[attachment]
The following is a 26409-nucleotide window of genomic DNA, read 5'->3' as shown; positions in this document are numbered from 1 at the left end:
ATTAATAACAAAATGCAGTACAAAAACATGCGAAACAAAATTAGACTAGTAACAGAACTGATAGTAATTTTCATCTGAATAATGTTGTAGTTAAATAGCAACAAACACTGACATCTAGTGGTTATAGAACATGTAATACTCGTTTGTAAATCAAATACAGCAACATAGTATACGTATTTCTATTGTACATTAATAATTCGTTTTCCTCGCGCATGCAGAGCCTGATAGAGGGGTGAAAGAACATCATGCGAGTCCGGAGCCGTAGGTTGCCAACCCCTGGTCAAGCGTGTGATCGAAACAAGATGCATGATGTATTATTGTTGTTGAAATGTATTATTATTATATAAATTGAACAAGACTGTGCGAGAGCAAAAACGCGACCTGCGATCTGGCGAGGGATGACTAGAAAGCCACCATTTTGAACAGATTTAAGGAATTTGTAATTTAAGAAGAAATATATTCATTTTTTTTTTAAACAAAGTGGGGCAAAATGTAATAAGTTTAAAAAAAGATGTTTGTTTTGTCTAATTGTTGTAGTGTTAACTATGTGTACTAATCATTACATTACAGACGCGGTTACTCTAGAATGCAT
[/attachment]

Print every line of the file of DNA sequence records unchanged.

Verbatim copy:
The following is a 26409-nucleotide window of genomic DNA, read 5'->3' as shown; positions in this document are numbered from 1 at the left end:
ATTAATAACAAAATGCAGTACAAAAACATGCGAAACAAAATTAGACTAGTAACAGAACTGATAGTAATTTTCATCTGAATAATGTTGTAGTTAAATAGCAACAAACACTGACATCTAGTGGTTATAGAACATGTAATACTCGTTTGTAAATCAAATACAGCAACATAGTATACGTATTTCTATTGTACATTAATAATTCGTTTTCCTCGCGCATGCAGAGCCTGATAGAGGGGTGAAAGAACATCATGCGAGTCCGGAGCCGTAGGTTGCCAACCCCTGGTCAAGCGTGTGATCGAAACAAGATGCATGATGTATTATTGTTGTTGAAATGTATTATTATTATATAAATTGAACAAGACTGTGCGAGAGCAAAAACGCGACCTGCGATCTGGCGAGGGATGACTAGAAAGCCACCATTTTGAACAGATTTAAGGAATTTGTAATTTAAGAAGAAATATATTCATTTTTTTTTTAAACAAAGTGGGGCAAAATGTAATAAGTTTAAAAAAAGATGTTTGTTTTGTCTAATTGTTGTAGTGTTAACTATGTGTACTAATCATTACATTACAGACGCGGTTACTCTAGAATGCAT